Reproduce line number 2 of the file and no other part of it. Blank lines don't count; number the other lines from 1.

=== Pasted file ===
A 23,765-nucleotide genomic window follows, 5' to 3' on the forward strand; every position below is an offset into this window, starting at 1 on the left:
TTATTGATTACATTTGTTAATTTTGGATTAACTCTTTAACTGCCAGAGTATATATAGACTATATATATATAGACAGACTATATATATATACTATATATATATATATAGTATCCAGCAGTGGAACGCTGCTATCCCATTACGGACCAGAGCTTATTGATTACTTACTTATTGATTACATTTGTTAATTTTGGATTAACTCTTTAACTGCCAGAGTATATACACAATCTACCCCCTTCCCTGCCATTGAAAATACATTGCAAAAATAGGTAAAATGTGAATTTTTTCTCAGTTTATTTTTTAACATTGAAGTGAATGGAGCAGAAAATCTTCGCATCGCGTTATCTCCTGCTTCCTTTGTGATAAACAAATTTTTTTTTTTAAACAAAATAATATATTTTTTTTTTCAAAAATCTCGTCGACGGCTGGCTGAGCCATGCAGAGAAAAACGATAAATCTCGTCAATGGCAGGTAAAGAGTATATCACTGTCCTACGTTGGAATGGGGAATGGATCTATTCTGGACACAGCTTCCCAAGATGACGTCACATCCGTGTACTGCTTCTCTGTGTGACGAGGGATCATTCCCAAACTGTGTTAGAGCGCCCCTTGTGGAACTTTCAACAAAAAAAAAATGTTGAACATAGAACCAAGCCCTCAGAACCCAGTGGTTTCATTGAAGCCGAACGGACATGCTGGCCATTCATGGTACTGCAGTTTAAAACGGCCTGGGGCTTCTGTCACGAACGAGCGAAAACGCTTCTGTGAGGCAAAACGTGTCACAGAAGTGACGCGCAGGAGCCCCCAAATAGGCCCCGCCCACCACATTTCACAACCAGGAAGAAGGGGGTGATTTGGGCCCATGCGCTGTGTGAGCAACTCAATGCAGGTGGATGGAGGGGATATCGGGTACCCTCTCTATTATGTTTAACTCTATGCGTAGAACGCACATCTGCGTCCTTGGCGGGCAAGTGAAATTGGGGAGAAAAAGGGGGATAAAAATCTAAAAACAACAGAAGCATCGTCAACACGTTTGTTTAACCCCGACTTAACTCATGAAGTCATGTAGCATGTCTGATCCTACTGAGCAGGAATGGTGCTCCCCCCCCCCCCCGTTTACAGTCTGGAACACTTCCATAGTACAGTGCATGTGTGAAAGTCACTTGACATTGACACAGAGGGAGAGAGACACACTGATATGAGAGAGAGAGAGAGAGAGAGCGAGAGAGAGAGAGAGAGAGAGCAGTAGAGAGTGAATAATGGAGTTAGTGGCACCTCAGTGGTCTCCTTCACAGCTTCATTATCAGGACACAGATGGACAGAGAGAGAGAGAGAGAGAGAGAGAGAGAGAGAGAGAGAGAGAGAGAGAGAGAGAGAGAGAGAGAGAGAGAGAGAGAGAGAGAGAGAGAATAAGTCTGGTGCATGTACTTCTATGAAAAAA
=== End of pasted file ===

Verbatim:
TTATTGATTACATTTGTTAATTTTGGATTAACTCTTTAACTGCCAGAGTATATATAGACTATATATATATAGACAGACTATATATATATACTATATATATATATATAGTATCCAGCAGTGGAACGCTGCTATCCCATTACGGACCAGAGCTTATTGATTACTTACTTATTGATTACATTTGTTAATTTTGGATTAACTCTTTAACTGCCAGAGTATATACACAATCTACCCCCTTCCCTGCCATTGAAAATACATTGCAAAAATAGGTAAAATGTGAATTTTTTCTCAGTTTATTTTTTAACATTGAAGTGAATGGAGCAGAAAATCTTCGCATCGCGTTATCTCCTGCTTCCTTTGTGATAAACAAATTTTTTTTTTTAAACAAAATAATATATTTTTTTTTTCAAAAATCTCGTCGACGGCTGGCTGAGCCATGCAGAGAAAAACGATAAATCTCGTCAATGGCAGGTAAAGAGTATATCACTGTCCTACGTTGGAATGGGGAATGGATCTATTCTGGACACAGCTTCCCAAGATGACGTCACATCCGTGTACTGCTTCTCTGTGTGACGAGGGATCATTCCCAAACTGTGTTAGAGCGCCCCTTGTGGAACTTTCAACAAAAAAAAAATGTTGAACATAGAACCAAGCCCTCAGAACCCAGTGGTTTCATTGAAGCCGAACGGACATGCTGGCCATTCATGGTACTGCAGTTTAAAACGGCCTGGGGCTTCTGTCACGAACGAGCGAAAACGCTTCTGTGAGGCAAAACGTGTCACAGAAGTGACGCGCAGGAGCCCCCAAATAGGCCCCGCCCACCACATTTCACAACCAGGAAGAAGGGGGTGATTTGGGCCCATGCGCTGTGTGAGCAACTCAATGCAGGTGGATGGAGGGGATATCGGGTACCCTCTCTATTATGTTTAACTCTATGCGTAGAACGCACATCTGCGTCCTTGGCGGGCAAGTGAAATTGGGGAGAAAAAGGGGGATAAAAATCTAAAAACAACAGAAGCATCGTCAACACGTTTGTTTAACCCCGACTTAACTCATGAAGTCATGTAGCATGTCTGATCCTACTGAGCAGGAATGGTGCTCCCCCCCCCCCCCGTTTACAGTCTGGAACACTTCCATAGTACAGTGCATGTGTGAAAGTCACTTGACATTGACACAGAGGGAGAGAGACACACTGATATGAGAGAGAGAGAGAGAGAGAGCGAGAGAGAGAGAGAGAGAGAGCAGTAGAGAGTGAATAATGGAGTTAGTGGCACCTCAGTGGTCTCCTTCACAGCTTCATTATCAGGACACAGATGGACAGAGAGAGAGAGAGAGAGAGAGAGAGAGAGAGAGAGAGAGAGAGAGAGAGAGAGAGAGAGAGAGAGAGAGAGAGAGAGAGAGAGAGAGAATAAGTCTGGTGCATGTACTTCTATGAAAAAA